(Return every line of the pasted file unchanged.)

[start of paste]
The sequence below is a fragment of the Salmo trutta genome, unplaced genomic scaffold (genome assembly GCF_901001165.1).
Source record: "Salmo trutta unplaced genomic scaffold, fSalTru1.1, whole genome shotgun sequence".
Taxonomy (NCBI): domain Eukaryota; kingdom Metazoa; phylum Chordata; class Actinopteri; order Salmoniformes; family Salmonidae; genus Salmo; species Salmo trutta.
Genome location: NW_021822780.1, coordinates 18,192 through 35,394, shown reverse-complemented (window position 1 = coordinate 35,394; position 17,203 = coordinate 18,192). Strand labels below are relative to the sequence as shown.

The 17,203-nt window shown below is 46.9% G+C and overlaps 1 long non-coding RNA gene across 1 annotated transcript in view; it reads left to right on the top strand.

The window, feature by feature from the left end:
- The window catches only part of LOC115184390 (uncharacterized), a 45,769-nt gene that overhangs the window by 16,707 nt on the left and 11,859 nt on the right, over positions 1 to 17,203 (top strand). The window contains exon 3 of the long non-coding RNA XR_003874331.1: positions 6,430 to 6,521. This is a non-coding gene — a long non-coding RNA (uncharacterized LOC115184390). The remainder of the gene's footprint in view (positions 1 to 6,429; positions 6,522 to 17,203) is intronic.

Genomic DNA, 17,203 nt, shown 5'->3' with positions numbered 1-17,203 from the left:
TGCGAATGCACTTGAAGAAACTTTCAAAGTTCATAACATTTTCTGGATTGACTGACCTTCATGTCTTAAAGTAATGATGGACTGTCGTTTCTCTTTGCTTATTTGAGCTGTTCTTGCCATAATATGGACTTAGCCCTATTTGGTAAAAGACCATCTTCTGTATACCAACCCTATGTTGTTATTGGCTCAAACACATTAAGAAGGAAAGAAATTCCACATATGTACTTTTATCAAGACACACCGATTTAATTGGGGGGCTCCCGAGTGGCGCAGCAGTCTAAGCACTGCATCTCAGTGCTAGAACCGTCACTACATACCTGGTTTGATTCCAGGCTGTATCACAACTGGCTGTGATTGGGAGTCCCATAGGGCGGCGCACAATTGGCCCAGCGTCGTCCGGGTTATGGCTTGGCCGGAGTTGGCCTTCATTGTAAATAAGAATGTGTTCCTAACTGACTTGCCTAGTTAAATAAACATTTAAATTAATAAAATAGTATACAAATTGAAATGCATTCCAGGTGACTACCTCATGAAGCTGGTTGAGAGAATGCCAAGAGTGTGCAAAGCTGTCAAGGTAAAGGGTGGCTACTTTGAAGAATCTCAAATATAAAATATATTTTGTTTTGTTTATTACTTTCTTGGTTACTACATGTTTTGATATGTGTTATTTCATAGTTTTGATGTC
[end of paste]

The sequence below is a fragment of the Salmo trutta genome, unplaced genomic scaffold (genome assembly GCF_901001165.1).
Source record: "Salmo trutta unplaced genomic scaffold, fSalTru1.1, whole genome shotgun sequence".
Taxonomy (NCBI): domain Eukaryota; kingdom Metazoa; phylum Chordata; class Actinopteri; order Salmoniformes; family Salmonidae; genus Salmo; species Salmo trutta.
Genome location: NW_021822780.1, coordinates 18,192 through 35,394, shown reverse-complemented (window position 1 = coordinate 35,394; position 17,203 = coordinate 18,192). Strand labels below are relative to the sequence as shown.

The 17,203-nt window shown below is 46.9% G+C and overlaps 1 long non-coding RNA gene across 1 annotated transcript in view; it reads left to right on the top strand.

The window, feature by feature from the left end:
- The window catches only part of LOC115184390 (uncharacterized), a 45,769-nt gene that overhangs the window by 16,707 nt on the left and 11,859 nt on the right, over positions 1 to 17,203 (top strand). The window contains exon 3 of the long non-coding RNA XR_003874331.1: positions 6,430 to 6,521. This is a non-coding gene — a long non-coding RNA (uncharacterized LOC115184390). The remainder of the gene's footprint in view (positions 1 to 6,429; positions 6,522 to 17,203) is intronic.

Genomic DNA, 17,203 nt, shown 5'->3' with positions numbered 1-17,203 from the left:
TGCGAATGCACTTGAAGAAACTTTCAAAGTTCATAACATTTTCTGGATTGACTGACCTTCATGTCTTAAAGTAATGATGGACTGTCGTTTCTCTTTGCTTATTTGAGCTGTTCTTGCCATAATATGGACTTAGCCCTATTTGGTAAAAGACCATCTTCTGTATACCAACCCTATGTTGTTATTGGCTCAAACACATTAAGAAGGAAAGAAATTCCACATATGTACTTTTATCAAGACACACCGATTTAATTGGGGGGCTCCCGAGTGGCGCAGCAGTCTAAGCACTGCATCTCAGTGCTAGAACCGTCACTACATACCTGGTTTGATTCCAGGCTGTATCACAACTGGCTGTGATTGGGAGTCCCATAGGGCGGCGCACAATTGGCCCAGCGTCGTCCGGGTTATGGCTTGGCCGGAGTTGGCCTTCATTGTAAATAAGAATGTGTTCCTAACTGACTTGCCTAGTTAAATAAACATTTAAATTAATAAAATAGTATACAAATTGAAATGCATTCCAGGTGACTACCTCATGAAGCTGGTTGAGAGAATGCCAAGAGTGTGCAAAGCTGTCAAGGTAAAGGGTGGCTACTTTGAAGAATCTCAAATATAAAATATATTTTGTTTTGTTTATTACTTTCTTGGTTACTACATGTTTTGATATGTGTTATTTCATAGTTTTGATGTC